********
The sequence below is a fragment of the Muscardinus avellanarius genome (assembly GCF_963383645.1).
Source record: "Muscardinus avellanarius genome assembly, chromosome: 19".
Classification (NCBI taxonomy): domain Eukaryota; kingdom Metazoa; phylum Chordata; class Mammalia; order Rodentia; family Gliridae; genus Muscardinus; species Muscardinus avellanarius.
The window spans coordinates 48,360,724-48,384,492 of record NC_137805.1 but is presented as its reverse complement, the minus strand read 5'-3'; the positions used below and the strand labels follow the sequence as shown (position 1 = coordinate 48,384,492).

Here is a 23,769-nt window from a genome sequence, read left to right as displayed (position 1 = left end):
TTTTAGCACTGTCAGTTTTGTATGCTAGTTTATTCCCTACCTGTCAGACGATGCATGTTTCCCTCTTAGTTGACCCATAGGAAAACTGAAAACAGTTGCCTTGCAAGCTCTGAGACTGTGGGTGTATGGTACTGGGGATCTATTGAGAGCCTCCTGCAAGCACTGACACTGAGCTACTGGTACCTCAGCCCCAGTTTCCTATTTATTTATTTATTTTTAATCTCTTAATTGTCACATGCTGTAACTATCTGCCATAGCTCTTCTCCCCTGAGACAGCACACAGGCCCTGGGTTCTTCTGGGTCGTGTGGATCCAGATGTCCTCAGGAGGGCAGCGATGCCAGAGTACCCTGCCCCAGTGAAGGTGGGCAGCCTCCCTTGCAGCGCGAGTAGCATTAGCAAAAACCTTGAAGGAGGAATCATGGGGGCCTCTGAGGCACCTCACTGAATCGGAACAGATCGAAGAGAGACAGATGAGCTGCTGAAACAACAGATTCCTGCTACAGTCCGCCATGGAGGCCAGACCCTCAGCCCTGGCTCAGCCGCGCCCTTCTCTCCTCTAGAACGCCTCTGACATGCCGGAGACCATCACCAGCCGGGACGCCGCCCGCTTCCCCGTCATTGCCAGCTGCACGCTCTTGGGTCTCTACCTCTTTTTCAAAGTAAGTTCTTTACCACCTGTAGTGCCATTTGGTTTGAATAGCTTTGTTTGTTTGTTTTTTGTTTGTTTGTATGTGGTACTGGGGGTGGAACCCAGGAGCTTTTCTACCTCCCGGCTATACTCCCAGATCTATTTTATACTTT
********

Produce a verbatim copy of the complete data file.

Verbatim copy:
The sequence below is a fragment of the Muscardinus avellanarius genome (assembly GCF_963383645.1).
Source record: "Muscardinus avellanarius genome assembly, chromosome: 19".
Classification (NCBI taxonomy): domain Eukaryota; kingdom Metazoa; phylum Chordata; class Mammalia; order Rodentia; family Gliridae; genus Muscardinus; species Muscardinus avellanarius.
The window spans coordinates 48,360,724-48,384,492 of record NC_137805.1 but is presented as its reverse complement, the minus strand read 5'-3'; the positions used below and the strand labels follow the sequence as shown (position 1 = coordinate 48,384,492).

Here is a 23,769-nt window from a genome sequence, read left to right as displayed (position 1 = left end):
TTTTAGCACTGTCAGTTTTGTATGCTAGTTTATTCCCTACCTGTCAGACGATGCATGTTTCCCTCTTAGTTGACCCATAGGAAAACTGAAAACAGTTGCCTTGCAAGCTCTGAGACTGTGGGTGTATGGTACTGGGGATCTATTGAGAGCCTCCTGCAAGCACTGACACTGAGCTACTGGTACCTCAGCCCCAGTTTCCTATTTATTTATTTATTTTTAATCTCTTAATTGTCACATGCTGTAACTATCTGCCATAGCTCTTCTCCCCTGAGACAGCACACAGGCCCTGGGTTCTTCTGGGTCGTGTGGATCCAGATGTCCTCAGGAGGGCAGCGATGCCAGAGTACCCTGCCCCAGTGAAGGTGGGCAGCCTCCCTTGCAGCGCGAGTAGCATTAGCAAAAACCTTGAAGGAGGAATCATGGGGGCCTCTGAGGCACCTCACTGAATCGGAACAGATCGAAGAGAGACAGATGAGCTGCTGAAACAACAGATTCCTGCTACAGTCCGCCATGGAGGCCAGACCCTCAGCCCTGGCTCAGCCGCGCCCTTCTCTCCTCTAGAACGCCTCTGACATGCCGGAGACCATCACCAGCCGGGACGCCGCCCGCTTCCCCGTCATTGCCAGCTGCACGCTCTTGGGTCTCTACCTCTTTTTCAAAGTAAGTTCTTTACCACCTGTAGTGCCATTTGGTTTGAATAGCTTTGTTTGTTTGTTTTTTGTTTGTTTGTATGTGGTACTGGGGGTGGAACCCAGGAGCTTTTCTACCTCCCGGCTATACTCCCAGATCTATTTTATACTTT